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Effect on time of flight (13-16) Radiative corrections Elastic scattering

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Correction on TOF 2 sigma cut (experimentally) Radiative corrections decrease TOF Effect is negligible ( < experimental resolution) Radiative corrections Elastic scattering

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Effect on Q 2 (1-4) Radiative corrections Elastic scattering

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Effect on Q 2 (13-16) Radiative corrections Elastic scattering

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Correction on the Q 2 2 sigma cut (experimentally) Radiative corrections increase Q 2 The effect is < 1 % except for detector 14 Q 2 by détector Q 2 ratio : RC-elas (in %) Radiative corrections Elastic scattering

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Correction on the asymmetry 2 sigma cut (experimentally) Radiative corrections increase the asymmetry The effect is < 1 % except for detector 14 Radiative corrections Elastic scattering

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1.Introduction : From parity violation to strange quarks 2.G0 experiment 3.Electromagnetic radiative corrections 4.Simulations with GEANT 5.Study and calculation of the inelastic background and comparison to experimental data 6.Conclusion and outlook

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Inelastic evaluation Background : inelastic protons under elastic peak Calculated process : electroproduction and photoproduction (in LH2 target only ) Pions Inelastic protons Elastic protons

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Electroproduction generator Example of reaction : e + p e + p + 0 We want to evaluate : With : Dominated by Q 2 ~ 0 Goes to : 3 body kinematical factor Photoproduction amplitude : 2 body kinematical factor Experimental data

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Validity of the model Verification at 650 MeV Flux factor 3 differents calculations have been done : 1.Exact over all terms calculation (effective Lagrangian) 2.Calculation in which we keep only the transverse part 3.Calculation in which we take electroproduction data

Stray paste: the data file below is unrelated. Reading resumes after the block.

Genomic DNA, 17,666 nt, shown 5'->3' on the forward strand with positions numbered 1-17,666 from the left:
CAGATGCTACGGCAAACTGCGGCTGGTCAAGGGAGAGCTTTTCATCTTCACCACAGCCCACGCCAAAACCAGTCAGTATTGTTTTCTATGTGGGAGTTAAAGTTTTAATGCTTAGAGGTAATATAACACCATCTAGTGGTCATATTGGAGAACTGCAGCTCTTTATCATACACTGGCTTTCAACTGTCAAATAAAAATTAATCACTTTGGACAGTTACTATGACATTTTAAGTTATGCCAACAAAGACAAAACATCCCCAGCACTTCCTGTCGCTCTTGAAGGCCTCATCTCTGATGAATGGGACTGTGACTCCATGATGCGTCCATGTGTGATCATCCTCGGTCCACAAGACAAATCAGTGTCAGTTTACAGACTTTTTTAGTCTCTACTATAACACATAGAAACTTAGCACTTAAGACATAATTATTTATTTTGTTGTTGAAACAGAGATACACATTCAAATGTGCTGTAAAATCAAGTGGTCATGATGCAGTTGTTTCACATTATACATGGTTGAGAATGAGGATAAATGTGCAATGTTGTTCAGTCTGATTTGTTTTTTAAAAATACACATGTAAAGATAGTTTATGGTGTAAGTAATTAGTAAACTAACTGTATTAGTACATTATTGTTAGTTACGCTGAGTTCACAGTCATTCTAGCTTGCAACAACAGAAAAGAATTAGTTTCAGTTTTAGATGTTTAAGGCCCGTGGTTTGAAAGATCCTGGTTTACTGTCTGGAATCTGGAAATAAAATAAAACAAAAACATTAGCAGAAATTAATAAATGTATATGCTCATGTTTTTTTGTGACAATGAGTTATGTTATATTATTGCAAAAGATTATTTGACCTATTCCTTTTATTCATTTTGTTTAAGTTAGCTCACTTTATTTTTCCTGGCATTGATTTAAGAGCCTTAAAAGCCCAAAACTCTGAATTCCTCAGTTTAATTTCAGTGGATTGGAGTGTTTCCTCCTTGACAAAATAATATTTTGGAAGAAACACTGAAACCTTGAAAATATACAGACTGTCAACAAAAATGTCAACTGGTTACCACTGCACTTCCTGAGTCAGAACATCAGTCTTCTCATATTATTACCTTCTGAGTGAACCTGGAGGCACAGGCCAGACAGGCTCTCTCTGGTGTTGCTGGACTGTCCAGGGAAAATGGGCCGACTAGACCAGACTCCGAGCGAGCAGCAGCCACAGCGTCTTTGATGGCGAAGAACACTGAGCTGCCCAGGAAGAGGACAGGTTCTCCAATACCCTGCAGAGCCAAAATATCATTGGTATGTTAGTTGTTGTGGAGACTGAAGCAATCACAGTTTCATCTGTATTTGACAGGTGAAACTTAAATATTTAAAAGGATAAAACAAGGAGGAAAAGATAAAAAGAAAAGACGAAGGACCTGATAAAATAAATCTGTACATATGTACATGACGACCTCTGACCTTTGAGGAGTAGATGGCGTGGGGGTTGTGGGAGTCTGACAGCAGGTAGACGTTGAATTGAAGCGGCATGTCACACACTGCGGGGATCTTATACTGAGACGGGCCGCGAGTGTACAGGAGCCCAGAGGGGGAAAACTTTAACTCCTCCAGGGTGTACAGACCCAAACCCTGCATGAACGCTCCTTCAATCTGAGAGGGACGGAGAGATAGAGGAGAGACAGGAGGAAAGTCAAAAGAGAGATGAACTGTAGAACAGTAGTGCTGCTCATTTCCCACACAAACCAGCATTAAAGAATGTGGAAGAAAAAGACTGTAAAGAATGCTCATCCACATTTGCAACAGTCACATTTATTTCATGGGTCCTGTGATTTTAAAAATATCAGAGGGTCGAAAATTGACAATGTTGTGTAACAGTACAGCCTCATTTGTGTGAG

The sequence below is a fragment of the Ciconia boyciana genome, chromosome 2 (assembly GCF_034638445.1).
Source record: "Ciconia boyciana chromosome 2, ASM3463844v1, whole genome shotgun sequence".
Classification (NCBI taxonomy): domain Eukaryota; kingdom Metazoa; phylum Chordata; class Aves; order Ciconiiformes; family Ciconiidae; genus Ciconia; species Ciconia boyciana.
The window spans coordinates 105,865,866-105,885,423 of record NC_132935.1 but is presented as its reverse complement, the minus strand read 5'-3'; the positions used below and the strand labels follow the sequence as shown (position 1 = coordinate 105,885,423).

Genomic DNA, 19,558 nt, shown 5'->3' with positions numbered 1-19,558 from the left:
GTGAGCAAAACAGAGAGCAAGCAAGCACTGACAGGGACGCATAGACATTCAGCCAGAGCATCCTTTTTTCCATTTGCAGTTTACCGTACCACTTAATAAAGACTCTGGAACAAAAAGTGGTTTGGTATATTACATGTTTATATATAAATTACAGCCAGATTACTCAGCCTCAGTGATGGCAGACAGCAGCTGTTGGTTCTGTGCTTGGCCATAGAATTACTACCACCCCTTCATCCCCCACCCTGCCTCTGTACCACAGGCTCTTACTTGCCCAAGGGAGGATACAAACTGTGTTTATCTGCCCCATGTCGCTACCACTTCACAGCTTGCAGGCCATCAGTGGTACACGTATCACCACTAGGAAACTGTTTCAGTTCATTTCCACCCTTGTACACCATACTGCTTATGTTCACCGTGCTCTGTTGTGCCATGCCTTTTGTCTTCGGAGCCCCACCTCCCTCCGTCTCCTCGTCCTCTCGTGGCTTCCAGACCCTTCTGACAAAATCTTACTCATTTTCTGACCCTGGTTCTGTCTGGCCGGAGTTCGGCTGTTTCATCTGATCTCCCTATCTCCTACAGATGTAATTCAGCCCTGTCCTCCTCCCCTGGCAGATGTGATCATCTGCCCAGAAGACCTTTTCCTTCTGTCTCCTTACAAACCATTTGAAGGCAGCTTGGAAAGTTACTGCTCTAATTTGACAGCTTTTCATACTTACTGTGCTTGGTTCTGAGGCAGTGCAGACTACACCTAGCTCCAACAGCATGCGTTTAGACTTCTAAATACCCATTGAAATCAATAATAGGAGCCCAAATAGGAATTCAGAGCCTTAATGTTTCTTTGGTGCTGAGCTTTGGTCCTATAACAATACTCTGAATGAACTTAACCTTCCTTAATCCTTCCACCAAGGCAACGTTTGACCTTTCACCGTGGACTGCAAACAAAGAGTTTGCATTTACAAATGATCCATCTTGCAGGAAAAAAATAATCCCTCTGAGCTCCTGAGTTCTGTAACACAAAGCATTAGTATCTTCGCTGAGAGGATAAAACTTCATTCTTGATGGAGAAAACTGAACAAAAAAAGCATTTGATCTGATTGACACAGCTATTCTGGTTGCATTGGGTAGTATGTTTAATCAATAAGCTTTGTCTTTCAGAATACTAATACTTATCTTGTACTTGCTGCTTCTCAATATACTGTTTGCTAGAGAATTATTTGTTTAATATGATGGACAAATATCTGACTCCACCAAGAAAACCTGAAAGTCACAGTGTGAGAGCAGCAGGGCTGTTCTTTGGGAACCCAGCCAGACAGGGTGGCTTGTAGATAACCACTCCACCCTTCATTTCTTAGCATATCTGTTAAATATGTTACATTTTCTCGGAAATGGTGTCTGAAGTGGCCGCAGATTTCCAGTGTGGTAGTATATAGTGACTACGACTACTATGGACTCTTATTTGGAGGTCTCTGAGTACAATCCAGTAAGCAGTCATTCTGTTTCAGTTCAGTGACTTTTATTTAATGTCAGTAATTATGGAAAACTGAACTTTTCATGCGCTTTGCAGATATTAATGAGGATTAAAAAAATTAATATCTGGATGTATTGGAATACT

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Comparison at 650 MeV

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Comparison of photoproduction to electroproduction The critical length for which photoproduction equivalent to electroproduction is 0.04 radiation length (Tsai) (36cm target). In G0 case, LH2 target of 20 cm, density 0.07 g/cm 3, represents 0.022 radiation length. Electroproduction must dominate on photoproduction

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Cross section comparison Reaction at middle of target for recoil proton different angles Electroproduction : e + p e + p + 0 Photoproduction : + p p + 0

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Time of flight comparison e + p e + p + 0 + p p + 0 ( from LH2 + aluminum window) + p p + 0 ( from LH2)

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Comparison to G0 data (1-4) Comparison at first commissioning data 6-7 mil. Inch of aluminum window

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Comparison to G0 data (12-15) Effect of aluminum windows ? We reproduce ~50% of background Comparison at first commissioning data 6-7 mil. Inch of aluminum window

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Comparison to G0 data 12/03 (1-4)

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Comparison to G0 data 12/03 (11-14)